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FMD ― a manmade disaster

Authorities have ordered the culling of about two million livestock, 15 percent of the nation’s cattle and pigs, to contain the outbreak that started last November.

Korea Times 01-19-2011

FMD ― a manmade disaster

By Kim Jin-hyun

The rage of foot and mouth disease (FMD), which first broke out in Andong, North Gyeongsang Province, in late November, is sweeping the entire country like wildfire. Nearly 1.5 million cattle and pigs have had to be buried, dead or alive.

Citizens and experts have criticized the agricultural officials’ poor responses to the initial outbreaks, but I think there were clear limitations to containing the latest bout of this animal disease either by quarantine or vaccination.

For example, ranchers have grown most of their animals with more than 90 percent of imported artificial feed, including GMO corn and Omega-6 fatty acid, to make them more tender and delicious, while relying heavily on antibiotics to make them grow up quicker.

Moreover, they have reared their stock in a factory-like environment without considering what kind of environment is most appropriate for animals. This means that most cattle and pigs are inevitably exposed to a poor environment infected with various diseases and have a weak resistance to those ailments.

Worse yet, the authorities have learned few lessons from their experiences in 2000 and 2002 when FMD also hit Korea. They must have taken extra caution since then, considering that even industrial countries, such as the United States, the United Kingdom and Japan, have suffered considerable damages from it. So far, 79 countries have suffered from the lethal animal disease.

Free trade agreements among countries even aggravate the animal pandemic further by preventing one country from rooting it out fundamentally because of mandatory import and consumption of foreign meat products.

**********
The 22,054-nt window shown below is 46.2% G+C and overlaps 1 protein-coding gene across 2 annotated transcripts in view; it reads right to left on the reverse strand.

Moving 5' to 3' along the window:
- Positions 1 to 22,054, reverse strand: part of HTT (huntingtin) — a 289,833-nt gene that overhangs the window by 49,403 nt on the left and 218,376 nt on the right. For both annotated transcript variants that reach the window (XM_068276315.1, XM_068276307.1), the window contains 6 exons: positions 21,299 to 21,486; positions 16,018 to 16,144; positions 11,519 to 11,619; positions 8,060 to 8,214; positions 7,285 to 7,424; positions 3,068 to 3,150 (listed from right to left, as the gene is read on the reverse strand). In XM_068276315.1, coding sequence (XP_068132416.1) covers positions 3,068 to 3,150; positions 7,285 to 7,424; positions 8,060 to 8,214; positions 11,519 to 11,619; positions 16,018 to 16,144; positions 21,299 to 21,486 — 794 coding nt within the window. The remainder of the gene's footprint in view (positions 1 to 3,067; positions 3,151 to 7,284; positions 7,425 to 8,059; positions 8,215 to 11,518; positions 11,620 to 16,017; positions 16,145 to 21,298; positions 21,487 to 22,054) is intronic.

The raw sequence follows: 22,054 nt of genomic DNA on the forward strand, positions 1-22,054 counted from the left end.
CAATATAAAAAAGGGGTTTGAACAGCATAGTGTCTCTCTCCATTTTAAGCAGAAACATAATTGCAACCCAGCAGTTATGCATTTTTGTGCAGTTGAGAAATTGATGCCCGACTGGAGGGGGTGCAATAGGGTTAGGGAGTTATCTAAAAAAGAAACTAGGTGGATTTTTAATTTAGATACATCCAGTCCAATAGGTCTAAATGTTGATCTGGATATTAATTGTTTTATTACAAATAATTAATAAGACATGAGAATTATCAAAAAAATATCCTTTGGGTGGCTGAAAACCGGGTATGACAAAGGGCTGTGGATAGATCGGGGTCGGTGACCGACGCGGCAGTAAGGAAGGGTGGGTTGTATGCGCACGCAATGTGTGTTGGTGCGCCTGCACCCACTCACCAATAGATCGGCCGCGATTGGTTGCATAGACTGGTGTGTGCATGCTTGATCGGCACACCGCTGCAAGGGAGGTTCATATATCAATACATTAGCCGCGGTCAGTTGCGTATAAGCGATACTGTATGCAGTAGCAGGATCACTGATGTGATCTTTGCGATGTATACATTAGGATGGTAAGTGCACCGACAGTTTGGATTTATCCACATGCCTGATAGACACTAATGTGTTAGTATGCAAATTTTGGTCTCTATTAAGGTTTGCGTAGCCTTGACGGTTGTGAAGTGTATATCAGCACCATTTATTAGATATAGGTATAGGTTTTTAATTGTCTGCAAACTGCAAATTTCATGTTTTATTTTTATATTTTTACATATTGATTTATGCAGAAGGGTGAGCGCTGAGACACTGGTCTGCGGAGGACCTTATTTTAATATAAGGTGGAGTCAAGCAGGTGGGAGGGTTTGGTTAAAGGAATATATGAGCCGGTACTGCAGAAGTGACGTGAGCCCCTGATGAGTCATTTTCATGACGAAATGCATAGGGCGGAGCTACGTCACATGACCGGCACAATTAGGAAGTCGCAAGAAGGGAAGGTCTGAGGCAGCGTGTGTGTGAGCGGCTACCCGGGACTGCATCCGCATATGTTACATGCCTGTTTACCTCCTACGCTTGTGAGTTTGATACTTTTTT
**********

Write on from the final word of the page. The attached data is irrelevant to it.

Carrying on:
This export-oriented country of ours also has had difficulty in blocking diseases relating to agriculture and stockbreeding. Several years ago, one Western country was exporting pork to Korea, but the meat was seriously contaminated and should have been blocked.

But some domestic interest groups interfered with the pork imports, forcing Koreans to eat the meat sold by thoughtless butchers linked with the problematic importers.

Such being the case, it’s all but impossible to prevent foot and mouth disease. Nevertheless, if the authorities and ranchers had known more about the situation, they could have avoided it. Instead, they responded to the first outbreak very loosely and now the disease has become a national calamity.

I think the disease symbolizes men’s violence and greed so frantic with materialism that they will do anything to make money by fair means or foul even if the process is unconscionable and unnatural.

It may be another of God’s revelations to warn against the rapacity of human beings toward animals.

Do you want to observe His message further? There are more examples of mass death without particular reason. Flocks of 5,000 gray starlings fell to the ground and were killed in Arkansas, U.S., last year. Tens of thousands of earthworms were also killed on the road in Guangzhou, China. In additiion, flocks of ravens and doves, schools of sardines and snappers, and numerous blue crabs were killed in 11 countries. I have no more time to list every natural catastrophe.

More than 150 years ago, Chief Seattle of the Suquamish Tribe said, “If all the beasts were gone, men would die from a great loneliness of spirit, for whatever happens to the beasts also happens to the man. All things are connected. Whatever befalls the Earth befalls the sons of the Earth.”

The writer is an English teacher at Yeosu Girls’ High School in South Jeolla Province. He can be reached at

 source: Korea Times